Nearly 2.6 million residence, labor violators arrested across Saudi Arabia

About 43,033 people were arrested while trying to cross the border into Saudi Arabia. (SPA)
Updated 10 February 2019

Nearly 2.6 million residence, labor violators arrested across Saudi Arabia

  • Immediate penalties were imposed against 395,916 offenders; 354,846 were transferred to their respective diplomatic missions to obtain travel documents

JEDDAH: Nearly 2.6 million violators of residency, work and border security systems have been arrested in a year-long roundup, according to an official report.
Since the campaign began in November 2017 the total number of offenders was 2,584,307, which included 2,012,832 for violating residency regulations, 395,346 for labor violations and 176,129 for border violations, the Saudi Press Agency (SPA) reported.
The report said that 43,033 people were arrested while trying to cross the border into the Kingdom, 51 percent of whom were Yemeni citizens, 46 percent were Ethiopians and 3 percent were of other nationalities.
Some 1,878 people were arrested for trying to cross the border into neighboring countries and 3,363 were arrested for involvement in transporting and harboring those violators.
Immediate penalties were imposed against 395,916 offenders; 354,846 were transferred to their respective diplomatic missions to obtain travel documents; 441,550 were transferred to complete their travel reservations; and 655,578 were deported.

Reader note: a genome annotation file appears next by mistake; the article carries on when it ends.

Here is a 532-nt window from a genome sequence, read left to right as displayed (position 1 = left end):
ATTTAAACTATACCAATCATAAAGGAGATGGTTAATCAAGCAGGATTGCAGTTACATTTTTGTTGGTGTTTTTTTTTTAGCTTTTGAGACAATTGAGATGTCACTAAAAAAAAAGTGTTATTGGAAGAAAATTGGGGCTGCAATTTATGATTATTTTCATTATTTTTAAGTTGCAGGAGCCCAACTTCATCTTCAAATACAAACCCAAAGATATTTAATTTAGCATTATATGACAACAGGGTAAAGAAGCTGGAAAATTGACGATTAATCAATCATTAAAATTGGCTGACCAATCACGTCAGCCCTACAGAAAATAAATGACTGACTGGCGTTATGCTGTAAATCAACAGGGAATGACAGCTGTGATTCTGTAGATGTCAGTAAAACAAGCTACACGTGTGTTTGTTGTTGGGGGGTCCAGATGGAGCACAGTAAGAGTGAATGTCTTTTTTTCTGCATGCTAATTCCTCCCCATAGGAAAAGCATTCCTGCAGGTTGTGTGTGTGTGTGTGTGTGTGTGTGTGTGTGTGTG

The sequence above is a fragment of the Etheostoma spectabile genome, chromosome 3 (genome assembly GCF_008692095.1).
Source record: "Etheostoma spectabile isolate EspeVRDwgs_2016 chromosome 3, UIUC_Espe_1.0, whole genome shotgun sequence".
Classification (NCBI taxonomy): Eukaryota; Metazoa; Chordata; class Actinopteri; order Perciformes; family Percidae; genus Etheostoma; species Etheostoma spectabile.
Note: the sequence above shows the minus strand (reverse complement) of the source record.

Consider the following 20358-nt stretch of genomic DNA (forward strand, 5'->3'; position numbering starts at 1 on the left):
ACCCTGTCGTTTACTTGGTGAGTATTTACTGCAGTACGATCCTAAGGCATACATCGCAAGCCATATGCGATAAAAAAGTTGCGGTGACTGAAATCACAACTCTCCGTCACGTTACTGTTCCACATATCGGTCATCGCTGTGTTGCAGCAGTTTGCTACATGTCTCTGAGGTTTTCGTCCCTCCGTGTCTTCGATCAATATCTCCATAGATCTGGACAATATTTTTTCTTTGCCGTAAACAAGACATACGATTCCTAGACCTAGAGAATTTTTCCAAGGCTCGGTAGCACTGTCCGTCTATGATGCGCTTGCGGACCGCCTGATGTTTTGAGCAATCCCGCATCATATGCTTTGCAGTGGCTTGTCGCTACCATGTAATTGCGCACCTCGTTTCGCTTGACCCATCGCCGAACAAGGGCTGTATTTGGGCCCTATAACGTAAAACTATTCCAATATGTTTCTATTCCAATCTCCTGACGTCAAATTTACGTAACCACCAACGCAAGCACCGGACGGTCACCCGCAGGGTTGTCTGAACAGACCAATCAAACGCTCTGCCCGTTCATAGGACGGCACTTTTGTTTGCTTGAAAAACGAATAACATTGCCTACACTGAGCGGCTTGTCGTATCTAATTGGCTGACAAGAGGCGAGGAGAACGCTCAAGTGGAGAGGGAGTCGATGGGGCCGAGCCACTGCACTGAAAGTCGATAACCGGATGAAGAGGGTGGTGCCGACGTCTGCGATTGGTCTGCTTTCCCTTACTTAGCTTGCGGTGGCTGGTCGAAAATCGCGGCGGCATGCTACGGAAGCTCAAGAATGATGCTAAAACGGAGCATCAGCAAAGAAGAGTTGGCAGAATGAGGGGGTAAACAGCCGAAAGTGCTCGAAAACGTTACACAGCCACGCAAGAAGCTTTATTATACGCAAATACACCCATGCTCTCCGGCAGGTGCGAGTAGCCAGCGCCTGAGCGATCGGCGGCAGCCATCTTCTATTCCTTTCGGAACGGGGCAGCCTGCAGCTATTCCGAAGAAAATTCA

Dr. Lilak Al-Safadi, president of the Saudi Electronic University

Updated 05 July 2020

Dr. Lilak Al-Safadi, president of the Saudi Electronic University

Saudi Education Minister Dr. Hamad bin Mohammed Al-Asheikh recently announced the appointment of Dr. Lilak Al-Safadi as president of the Saudi Electronic University. She becomes the first woman to chair a Saudi university that includes both male and female students.

She has worked as executive director for more than 20 years in business development, business consulting and strategic leadership, and accumulated experience in project management.

She has also published more than 50 research papers and articles on research topics such as e-commerce and artificial and commercial intelligence.

Al-Safadi was the vice president and national technology officer at Microsoft and is a faculty member at the King Saud University, Riyadh.

She also worked as a consultant to the governor of the General Authority for Small and Medium Enterprises (Monshaat), and a consultant to the vice presidency for planning, quality and development at the Saudi Electronic University. 

Al-Safadi is a graduate from the University of Wollongong, Australia with a Ph.D. in computer science which she completed in 2002; she majored in software engineering and completed her master’s in computer science in 1995. 

In a telephone interview with Al-Ekhbariya channel, Al-Safadi said that her appointment had many implications not only for empowering women and enhancing their role, but also as an indication of the Kingdom’s commitment to women’s equity at all levels, including equal opportunities in leadership and competition.